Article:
When you begin writing the Statement of Need section, remember to explicitly state your need for funding. Why are you requesting the grant? And how is this going to benefit the community / your mission?
The people reviewing your grant proposal are not going to read between the lines or try to connect the dots throughout your proposal to understand what you’re trying to accomplish. Tell them exactly what you need and why.
This will help ensure the rest of your proposal flows – and make writing how you’re going to evaluate success much easier.
You can write the best grant proposal out there, but it won’t mean anything if no one can read or understand it. Grant proposals are already complex documents, dealing with budgets, goals, and strategies. These items, when written improperly, make reading them even harder – and the person who has to review all the grant proposals is not going to spend hours deciphering your application.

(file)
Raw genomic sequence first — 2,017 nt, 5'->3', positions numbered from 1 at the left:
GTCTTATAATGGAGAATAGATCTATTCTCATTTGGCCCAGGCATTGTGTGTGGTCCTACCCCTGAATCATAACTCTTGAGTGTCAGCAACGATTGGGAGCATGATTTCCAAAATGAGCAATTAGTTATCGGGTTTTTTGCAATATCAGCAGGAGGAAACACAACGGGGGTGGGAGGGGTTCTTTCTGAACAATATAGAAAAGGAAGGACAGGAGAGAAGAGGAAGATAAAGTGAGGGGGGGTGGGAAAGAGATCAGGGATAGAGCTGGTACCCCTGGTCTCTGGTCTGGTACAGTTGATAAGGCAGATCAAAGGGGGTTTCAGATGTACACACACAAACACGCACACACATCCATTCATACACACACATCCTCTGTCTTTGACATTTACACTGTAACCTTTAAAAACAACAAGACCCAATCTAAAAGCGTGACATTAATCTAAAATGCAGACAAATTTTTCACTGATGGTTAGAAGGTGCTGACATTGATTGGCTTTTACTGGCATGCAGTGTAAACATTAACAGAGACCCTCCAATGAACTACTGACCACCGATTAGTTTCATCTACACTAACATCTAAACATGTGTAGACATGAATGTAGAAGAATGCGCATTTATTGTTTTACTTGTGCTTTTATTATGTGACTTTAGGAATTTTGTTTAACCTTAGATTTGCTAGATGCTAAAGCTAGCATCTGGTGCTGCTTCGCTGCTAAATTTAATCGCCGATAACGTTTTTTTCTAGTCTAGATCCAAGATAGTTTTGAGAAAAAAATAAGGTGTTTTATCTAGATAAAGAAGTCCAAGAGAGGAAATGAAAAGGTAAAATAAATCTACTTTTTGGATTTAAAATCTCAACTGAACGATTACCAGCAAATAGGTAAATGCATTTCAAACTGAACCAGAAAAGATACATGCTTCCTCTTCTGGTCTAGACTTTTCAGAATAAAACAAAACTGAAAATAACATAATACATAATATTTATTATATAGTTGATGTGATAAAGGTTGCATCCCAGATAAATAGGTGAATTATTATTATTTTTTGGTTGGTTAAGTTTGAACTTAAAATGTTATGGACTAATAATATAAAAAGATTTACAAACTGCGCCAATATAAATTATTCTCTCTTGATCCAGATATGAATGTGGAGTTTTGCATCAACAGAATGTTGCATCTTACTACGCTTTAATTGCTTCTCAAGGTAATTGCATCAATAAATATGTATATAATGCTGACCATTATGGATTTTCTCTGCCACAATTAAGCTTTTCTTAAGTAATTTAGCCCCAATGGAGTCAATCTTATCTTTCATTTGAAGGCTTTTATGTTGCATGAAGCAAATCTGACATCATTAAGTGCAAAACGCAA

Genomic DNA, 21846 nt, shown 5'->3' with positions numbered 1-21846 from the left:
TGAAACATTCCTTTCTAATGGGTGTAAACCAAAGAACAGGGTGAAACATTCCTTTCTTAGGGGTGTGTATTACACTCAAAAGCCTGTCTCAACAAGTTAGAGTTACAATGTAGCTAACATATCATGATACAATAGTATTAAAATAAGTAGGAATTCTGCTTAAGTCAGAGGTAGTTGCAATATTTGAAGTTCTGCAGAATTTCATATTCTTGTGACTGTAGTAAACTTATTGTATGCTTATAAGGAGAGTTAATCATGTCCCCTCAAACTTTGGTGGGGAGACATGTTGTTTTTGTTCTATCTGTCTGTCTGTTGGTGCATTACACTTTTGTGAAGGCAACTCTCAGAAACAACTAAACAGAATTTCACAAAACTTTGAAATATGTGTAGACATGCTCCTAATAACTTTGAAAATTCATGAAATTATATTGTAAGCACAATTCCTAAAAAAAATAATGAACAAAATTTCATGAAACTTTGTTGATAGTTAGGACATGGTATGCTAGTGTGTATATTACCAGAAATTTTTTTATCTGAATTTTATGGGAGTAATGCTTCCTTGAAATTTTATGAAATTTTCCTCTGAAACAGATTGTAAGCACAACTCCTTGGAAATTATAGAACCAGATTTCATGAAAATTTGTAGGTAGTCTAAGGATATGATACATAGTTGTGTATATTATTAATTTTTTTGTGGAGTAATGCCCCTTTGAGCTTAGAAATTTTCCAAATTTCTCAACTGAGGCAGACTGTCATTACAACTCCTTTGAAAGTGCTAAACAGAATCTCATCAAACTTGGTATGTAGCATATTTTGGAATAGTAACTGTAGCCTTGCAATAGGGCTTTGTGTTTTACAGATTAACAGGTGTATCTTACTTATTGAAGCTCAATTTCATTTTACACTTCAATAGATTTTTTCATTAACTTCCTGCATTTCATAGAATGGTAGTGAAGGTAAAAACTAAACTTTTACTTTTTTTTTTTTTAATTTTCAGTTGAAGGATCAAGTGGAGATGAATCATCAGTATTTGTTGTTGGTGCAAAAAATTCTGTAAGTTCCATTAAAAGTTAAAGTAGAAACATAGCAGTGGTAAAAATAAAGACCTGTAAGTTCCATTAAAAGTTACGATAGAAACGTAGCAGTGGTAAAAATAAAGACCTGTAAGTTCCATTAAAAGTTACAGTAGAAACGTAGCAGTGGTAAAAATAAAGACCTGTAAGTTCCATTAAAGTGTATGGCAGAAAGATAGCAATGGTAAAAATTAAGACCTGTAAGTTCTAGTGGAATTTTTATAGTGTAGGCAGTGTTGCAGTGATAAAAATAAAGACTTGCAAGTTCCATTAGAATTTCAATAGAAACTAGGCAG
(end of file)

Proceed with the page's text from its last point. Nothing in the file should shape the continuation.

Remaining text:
The best thing you can do is simplify your writing. And one of the easiest ways to do so is to write as if you were trying to explain your organization and goals to your grandparent, child, or parent. They likely will not have the inside scoop on what you’re trying to accomplish, which will make you write differently – and for the better!
Additional writing tips to simplify your grant proposals include:
- Avoid vague words and empty phrases – Ex: nearly, almost, about, or roughly
- Don’t use jargon, technical language, acronyms, or clichés
- Don’t use words you wouldn’t use in normal, everyday talk, meaning there is no need for a thesaurus
- Use short words, short sentences, and short paragraphs to help readers follow along and stay engaged